Concussion/head injury

What is the difference between concussion, head injury and traumatic brain injury?

Most non specialists refer to the terms concussion, head injury and traumatic brain injury (TBI) interchangeably. All three terms refer to a TBI, with concussion being a commonly used term for a mild TBI. While the terms head injury and TBI mean the same thing, specialists will refer to the injury as a TBI.

How is a TBI caused?

A TBI occurs when the head hits an object or the head is exposed to rotational forces. A TBI can be caused by road traffic collisions, assaults, falls, or any other event that causes the head to either hit or be hit by an object.  Mild TBI is most commonly seen in contact sports.

What are the symptoms of a TBI?

Frequent symptoms consist of headaches, vertigo and fatigue. Symptoms of cognitive slowing (brain fog), rapid mood changes, low mood, difficulty concentrating and difficulty multi-tasking can also commonly occur. Balance issues and sensory/motor symptoms in the arms and legs can develop in more severe cases. A moderate-severe TBI can cause catastrophic injury to speech, swallowing, cognition, movement and consciousness in very severe cases.

How is a TBI diagnosed?

The diagnosis is holistic, involving both clinical history and examination paired with imaging of the brain. You will undergo an indepth bespoke clinical assessment and an MRI of the brain. The combination of these will enable your consultant to classify the TBI (The Mayo classification classifies the TBI into either mild TBI or moderate-severe TBI).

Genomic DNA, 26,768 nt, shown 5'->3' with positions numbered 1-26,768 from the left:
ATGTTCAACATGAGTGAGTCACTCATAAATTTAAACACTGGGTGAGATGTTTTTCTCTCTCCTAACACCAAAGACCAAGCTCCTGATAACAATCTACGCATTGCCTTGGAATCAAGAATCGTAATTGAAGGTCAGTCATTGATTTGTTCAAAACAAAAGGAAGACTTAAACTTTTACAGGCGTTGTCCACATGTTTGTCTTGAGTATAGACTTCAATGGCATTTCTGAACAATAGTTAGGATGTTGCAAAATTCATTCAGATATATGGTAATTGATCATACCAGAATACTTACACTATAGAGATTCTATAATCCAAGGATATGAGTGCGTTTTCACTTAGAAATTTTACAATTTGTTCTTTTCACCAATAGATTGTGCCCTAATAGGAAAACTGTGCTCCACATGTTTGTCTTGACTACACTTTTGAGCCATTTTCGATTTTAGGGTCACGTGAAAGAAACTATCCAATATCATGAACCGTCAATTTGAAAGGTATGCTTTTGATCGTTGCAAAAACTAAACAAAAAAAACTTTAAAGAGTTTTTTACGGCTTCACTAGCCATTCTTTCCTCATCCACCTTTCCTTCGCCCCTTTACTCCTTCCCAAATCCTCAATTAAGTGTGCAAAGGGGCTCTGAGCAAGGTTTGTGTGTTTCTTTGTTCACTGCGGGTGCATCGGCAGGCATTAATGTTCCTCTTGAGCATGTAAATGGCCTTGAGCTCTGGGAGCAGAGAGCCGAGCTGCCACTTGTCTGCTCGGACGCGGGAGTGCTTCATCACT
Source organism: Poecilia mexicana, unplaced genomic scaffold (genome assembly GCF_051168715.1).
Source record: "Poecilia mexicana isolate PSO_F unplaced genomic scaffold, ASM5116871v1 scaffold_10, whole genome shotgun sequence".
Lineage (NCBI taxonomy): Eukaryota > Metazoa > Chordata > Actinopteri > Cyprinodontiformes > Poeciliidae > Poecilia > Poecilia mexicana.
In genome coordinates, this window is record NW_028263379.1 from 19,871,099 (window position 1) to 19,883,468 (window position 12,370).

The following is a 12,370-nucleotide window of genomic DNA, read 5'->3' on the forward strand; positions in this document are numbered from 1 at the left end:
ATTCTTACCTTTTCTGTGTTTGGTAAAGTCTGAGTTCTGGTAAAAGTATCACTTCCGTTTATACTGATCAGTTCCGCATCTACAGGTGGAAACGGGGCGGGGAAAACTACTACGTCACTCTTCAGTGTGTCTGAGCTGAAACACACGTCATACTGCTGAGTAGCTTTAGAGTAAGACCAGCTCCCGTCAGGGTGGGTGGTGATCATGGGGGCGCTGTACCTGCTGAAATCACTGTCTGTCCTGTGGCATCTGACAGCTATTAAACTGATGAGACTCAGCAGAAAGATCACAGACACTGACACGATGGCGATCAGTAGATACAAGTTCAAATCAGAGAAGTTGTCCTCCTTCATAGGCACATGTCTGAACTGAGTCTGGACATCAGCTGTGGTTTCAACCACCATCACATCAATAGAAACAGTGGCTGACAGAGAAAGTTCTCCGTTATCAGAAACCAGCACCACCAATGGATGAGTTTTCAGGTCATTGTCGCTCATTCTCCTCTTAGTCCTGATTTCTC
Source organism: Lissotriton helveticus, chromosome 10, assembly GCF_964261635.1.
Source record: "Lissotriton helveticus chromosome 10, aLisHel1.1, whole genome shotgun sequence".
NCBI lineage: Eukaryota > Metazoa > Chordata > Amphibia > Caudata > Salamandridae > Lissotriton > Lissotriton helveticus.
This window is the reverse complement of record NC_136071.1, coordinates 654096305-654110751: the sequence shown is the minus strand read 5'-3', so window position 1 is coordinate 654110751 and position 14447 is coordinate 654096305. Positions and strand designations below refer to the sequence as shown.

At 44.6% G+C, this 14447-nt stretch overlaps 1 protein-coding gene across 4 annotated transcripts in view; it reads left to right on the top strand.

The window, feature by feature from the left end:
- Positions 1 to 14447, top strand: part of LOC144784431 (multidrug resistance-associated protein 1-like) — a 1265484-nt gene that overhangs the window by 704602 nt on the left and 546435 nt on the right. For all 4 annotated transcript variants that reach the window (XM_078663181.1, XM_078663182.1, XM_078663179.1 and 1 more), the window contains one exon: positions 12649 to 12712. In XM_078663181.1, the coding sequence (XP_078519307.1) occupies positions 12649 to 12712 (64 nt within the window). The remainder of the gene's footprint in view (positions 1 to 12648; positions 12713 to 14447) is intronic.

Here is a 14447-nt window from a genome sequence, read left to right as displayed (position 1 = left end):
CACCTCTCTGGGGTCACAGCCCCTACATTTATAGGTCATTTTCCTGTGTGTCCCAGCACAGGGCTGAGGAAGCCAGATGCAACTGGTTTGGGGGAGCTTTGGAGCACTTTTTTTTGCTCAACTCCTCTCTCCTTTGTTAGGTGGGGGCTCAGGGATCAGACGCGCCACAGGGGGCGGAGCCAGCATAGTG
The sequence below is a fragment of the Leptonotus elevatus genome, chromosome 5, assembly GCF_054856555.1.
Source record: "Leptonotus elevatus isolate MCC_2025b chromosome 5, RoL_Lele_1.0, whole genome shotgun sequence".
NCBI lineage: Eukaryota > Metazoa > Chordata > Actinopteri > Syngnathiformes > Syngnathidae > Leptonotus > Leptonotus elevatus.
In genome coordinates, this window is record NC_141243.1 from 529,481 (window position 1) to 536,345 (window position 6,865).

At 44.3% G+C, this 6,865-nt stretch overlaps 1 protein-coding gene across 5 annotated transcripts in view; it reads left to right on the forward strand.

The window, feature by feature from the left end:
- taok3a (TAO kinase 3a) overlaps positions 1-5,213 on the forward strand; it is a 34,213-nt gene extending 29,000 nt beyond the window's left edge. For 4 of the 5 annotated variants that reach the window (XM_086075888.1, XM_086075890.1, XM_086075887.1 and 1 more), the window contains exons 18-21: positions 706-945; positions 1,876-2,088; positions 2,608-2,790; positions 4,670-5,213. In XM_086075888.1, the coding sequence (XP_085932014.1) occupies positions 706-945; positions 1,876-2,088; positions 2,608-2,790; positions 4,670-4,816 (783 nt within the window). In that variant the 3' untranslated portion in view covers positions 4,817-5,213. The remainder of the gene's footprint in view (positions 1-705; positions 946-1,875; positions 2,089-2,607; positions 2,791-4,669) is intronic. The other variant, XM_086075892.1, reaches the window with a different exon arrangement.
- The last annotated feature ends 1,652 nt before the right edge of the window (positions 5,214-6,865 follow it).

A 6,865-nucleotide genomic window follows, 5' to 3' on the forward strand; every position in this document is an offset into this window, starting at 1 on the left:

How is a TBI treated?

A holistic and bespoke treatment plan will be developed by your consultant. This can include specialist inter-disciplinary neurorehabilitation involving a therapy team consisting of a neuro-physiotherapist, a neuro-occupational therapist, a neuro-speech and language therapist and a neuropsychologist. Complications such as mood disorders may require more bespoke treatment such as cognitive behavioural therapy.

How long does it take to recover from a TBI?

How long it takes to recover depends on the severity of the TBI. If there are imaging abnormalities (for example contusions, bleeding either on the brain or outside the brain) then the symptoms may take longer to improve. The vast majority of symptoms of a mild TBI usually settle in a matter of months. Each case is different and factors such as age, baseline fitness, type of injury, general overall health and family history all mean that each person has an individual trajectory of recovery.

Important: the varied nature of TBI means that your consultant will develop a bespoke diagnostic and treatment plan for you.


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